August 3, 2020 Read More →

Southeast Asian nations pulling out of coal, putting pressure on China


The use of coal as an energy source is steadily declining in the U.S. and Europe, but coal mining and the construction of coal-fired power plants continues across South and Southeast Asia.

The technology and funding come primarily from three countries — South Korea, Japan, and China — and are destined for nations including Indonesia, Vietnam, Bangladesh and the Philippines. Each of the latter has more than 10,000 megawatts (MW) of coal-fired power plants in various stages of development.

“It’s very significant because those Japanese banks have historically been amongst the biggest financers of coal fired power in Southeast Asia,” said Simon Nicholas, an energy finance analyst at the Institute for Energy Economics & Financial Analysis (IEEFA), a U.S.-based think tank. “South Korea, too, definitely does seem to be moving away from the financing of coal overseas with this Green New Deal.”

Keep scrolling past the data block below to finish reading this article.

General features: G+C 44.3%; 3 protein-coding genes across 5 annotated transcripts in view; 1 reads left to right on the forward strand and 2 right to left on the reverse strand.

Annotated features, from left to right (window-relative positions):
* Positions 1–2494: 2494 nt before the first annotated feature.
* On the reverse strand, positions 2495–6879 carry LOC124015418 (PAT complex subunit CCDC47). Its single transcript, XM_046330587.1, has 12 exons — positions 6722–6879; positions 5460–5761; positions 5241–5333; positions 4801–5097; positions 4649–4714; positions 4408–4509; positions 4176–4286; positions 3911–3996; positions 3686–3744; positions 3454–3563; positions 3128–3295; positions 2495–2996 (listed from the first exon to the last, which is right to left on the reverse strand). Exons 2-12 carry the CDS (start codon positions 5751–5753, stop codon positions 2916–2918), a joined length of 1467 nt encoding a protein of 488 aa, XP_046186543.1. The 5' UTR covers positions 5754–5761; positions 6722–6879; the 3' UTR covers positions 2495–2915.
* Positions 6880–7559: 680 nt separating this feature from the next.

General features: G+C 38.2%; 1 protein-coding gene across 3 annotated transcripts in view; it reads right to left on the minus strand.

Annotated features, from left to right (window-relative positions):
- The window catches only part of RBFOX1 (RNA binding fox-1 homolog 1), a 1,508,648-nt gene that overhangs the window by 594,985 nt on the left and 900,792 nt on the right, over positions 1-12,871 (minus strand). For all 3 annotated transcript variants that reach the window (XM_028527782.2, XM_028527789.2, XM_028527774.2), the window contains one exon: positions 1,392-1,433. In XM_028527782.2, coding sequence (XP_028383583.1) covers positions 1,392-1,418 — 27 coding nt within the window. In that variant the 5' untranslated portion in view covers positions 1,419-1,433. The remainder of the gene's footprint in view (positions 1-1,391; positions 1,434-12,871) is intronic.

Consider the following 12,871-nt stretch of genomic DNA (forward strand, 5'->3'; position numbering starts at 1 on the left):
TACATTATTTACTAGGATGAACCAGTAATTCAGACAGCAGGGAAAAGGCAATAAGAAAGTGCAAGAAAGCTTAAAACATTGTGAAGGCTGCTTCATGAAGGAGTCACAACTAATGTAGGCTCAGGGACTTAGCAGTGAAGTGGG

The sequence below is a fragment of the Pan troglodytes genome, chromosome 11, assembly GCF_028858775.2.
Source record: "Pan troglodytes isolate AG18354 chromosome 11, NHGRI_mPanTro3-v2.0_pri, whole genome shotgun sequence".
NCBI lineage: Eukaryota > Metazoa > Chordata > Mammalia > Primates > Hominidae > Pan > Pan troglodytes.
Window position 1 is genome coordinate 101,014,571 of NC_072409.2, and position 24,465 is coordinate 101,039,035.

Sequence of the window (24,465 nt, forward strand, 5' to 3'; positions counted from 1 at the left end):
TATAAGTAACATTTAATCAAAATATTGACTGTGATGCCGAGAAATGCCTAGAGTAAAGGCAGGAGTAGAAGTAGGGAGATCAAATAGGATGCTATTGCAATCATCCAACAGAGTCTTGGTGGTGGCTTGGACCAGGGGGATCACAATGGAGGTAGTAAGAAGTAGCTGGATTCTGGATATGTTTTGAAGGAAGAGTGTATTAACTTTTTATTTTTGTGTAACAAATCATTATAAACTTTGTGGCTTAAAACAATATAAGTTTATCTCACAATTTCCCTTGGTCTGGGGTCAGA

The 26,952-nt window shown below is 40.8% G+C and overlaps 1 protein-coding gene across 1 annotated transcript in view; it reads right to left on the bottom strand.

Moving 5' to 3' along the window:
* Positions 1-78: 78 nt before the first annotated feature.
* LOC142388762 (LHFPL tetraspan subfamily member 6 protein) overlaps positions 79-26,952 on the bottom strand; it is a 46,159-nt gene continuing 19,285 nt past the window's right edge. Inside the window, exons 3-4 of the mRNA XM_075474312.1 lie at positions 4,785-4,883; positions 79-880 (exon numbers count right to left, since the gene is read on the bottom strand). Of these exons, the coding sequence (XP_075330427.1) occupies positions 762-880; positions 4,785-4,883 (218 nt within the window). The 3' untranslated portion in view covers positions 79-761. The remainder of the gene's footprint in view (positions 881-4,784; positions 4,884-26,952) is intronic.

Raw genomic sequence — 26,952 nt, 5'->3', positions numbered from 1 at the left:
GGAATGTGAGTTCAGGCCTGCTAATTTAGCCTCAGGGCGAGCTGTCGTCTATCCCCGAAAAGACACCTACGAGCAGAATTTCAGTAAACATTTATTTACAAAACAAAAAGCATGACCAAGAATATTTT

While the details are still being set, analysts say these moves could negatively impact the financial prospects for future coal power plant development across the Asia-Pacific region, the last major growth market for the fossil fuel.

It could also increase pressure on China, which faces several key decisions on the future of its massive Belt and Road Initiative, under which several coal projects are being pursued.

“I think China will be the last country [financing] coal power in Asia,” Nicholas said. “How much they care about that remains to be seen.” 

[Nithin Coca]

More: Business risk and COVID-19 are pushing Asian financiers away from coal

Posted in: IEEFA In the News

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